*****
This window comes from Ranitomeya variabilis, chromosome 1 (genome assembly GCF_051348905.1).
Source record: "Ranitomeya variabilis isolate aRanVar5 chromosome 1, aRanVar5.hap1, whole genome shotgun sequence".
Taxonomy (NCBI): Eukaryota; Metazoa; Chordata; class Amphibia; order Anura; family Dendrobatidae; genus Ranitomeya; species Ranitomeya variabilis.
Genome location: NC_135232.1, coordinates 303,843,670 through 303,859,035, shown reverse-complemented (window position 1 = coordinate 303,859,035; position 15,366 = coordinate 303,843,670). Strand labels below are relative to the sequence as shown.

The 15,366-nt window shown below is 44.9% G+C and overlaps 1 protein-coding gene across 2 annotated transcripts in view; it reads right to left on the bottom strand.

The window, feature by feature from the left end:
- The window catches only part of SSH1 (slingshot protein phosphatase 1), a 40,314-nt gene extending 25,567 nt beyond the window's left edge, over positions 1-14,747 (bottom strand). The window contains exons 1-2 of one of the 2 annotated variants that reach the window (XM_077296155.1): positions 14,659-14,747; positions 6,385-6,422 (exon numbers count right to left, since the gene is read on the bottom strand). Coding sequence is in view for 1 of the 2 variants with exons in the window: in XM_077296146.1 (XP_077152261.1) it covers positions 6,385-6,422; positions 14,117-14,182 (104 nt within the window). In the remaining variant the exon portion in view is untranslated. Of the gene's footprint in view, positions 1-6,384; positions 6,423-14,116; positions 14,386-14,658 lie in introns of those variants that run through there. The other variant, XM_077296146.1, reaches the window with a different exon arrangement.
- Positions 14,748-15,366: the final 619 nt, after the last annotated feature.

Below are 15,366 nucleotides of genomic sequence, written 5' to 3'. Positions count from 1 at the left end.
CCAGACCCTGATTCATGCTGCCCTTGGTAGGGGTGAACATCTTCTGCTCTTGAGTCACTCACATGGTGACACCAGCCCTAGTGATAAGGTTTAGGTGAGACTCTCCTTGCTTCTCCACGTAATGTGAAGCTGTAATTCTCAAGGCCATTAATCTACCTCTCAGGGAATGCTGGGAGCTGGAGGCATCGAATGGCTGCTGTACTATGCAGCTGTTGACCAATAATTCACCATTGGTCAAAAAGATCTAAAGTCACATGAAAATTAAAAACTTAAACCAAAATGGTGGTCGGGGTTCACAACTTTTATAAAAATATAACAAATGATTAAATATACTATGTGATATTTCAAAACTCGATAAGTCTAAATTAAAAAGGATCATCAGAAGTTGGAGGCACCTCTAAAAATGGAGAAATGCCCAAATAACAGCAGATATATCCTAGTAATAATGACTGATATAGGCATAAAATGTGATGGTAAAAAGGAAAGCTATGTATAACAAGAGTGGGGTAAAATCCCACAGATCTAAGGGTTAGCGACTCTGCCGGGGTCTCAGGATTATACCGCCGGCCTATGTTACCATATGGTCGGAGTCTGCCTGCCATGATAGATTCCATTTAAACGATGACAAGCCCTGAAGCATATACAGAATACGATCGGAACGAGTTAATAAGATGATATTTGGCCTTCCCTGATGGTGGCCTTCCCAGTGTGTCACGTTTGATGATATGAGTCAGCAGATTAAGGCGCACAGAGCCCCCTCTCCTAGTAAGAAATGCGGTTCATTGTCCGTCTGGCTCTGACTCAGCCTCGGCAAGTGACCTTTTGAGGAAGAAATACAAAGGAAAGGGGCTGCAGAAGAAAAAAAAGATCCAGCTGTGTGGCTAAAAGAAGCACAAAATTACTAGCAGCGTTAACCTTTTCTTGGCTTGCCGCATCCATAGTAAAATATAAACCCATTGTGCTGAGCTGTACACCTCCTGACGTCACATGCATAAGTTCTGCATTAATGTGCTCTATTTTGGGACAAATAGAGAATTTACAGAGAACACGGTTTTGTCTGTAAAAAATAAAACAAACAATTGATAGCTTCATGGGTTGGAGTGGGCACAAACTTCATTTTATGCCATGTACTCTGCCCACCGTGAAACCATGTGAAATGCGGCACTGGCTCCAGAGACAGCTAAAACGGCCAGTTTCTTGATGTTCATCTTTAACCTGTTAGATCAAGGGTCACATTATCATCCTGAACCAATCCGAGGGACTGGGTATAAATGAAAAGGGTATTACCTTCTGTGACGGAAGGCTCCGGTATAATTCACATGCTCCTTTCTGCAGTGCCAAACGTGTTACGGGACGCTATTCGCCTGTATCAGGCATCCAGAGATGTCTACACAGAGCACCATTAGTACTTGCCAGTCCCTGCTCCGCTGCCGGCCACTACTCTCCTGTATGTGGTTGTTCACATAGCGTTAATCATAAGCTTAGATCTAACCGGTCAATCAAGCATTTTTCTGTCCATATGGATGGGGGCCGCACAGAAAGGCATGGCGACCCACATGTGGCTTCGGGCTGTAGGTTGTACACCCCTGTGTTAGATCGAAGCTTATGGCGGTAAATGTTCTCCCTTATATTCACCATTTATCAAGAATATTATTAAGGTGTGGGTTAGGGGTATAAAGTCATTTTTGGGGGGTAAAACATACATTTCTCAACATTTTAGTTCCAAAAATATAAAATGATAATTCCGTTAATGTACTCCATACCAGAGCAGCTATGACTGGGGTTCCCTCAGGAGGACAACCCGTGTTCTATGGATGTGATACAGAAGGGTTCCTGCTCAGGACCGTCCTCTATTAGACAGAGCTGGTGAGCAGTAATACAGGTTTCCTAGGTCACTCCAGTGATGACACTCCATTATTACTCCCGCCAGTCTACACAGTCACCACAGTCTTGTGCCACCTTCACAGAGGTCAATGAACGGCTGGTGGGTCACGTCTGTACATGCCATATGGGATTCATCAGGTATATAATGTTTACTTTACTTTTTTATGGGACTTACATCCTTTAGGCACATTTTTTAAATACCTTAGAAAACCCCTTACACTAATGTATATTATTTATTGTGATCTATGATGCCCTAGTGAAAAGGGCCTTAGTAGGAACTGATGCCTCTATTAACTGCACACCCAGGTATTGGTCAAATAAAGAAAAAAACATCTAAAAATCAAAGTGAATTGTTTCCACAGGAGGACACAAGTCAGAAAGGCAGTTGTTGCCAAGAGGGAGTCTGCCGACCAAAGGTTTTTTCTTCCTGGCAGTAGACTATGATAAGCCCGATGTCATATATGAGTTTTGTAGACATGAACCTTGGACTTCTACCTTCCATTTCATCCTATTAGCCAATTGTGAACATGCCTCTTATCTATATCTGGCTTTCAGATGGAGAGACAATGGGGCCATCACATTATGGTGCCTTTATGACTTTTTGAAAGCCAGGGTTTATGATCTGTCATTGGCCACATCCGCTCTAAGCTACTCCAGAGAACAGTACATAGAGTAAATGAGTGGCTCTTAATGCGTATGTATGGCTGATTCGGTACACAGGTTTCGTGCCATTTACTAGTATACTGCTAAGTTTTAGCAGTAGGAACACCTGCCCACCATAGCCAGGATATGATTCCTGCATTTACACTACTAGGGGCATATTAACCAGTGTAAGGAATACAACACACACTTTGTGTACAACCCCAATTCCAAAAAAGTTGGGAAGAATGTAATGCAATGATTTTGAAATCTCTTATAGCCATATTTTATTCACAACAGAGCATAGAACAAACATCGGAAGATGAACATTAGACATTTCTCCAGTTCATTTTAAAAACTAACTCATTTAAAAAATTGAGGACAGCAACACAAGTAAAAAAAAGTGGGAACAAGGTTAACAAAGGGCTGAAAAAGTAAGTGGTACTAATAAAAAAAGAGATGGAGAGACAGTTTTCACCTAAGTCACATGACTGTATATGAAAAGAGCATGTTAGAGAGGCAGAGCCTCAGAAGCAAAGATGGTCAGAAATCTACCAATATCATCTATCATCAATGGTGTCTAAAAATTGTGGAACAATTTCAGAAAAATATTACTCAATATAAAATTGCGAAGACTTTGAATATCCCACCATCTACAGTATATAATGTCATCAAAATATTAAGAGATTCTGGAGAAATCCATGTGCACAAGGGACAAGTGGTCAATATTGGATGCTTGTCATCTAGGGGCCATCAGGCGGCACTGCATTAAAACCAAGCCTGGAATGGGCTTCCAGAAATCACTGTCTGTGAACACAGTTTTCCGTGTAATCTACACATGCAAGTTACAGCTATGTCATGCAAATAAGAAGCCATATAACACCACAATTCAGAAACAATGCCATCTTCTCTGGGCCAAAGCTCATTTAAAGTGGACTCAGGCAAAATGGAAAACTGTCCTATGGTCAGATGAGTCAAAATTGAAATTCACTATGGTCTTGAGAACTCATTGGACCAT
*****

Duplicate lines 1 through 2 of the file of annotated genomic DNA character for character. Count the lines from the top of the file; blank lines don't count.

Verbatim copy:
This window comes from Ranitomeya variabilis, chromosome 1 (genome assembly GCF_051348905.1).
Source record: "Ranitomeya variabilis isolate aRanVar5 chromosome 1, aRanVar5.hap1, whole genome shotgun sequence".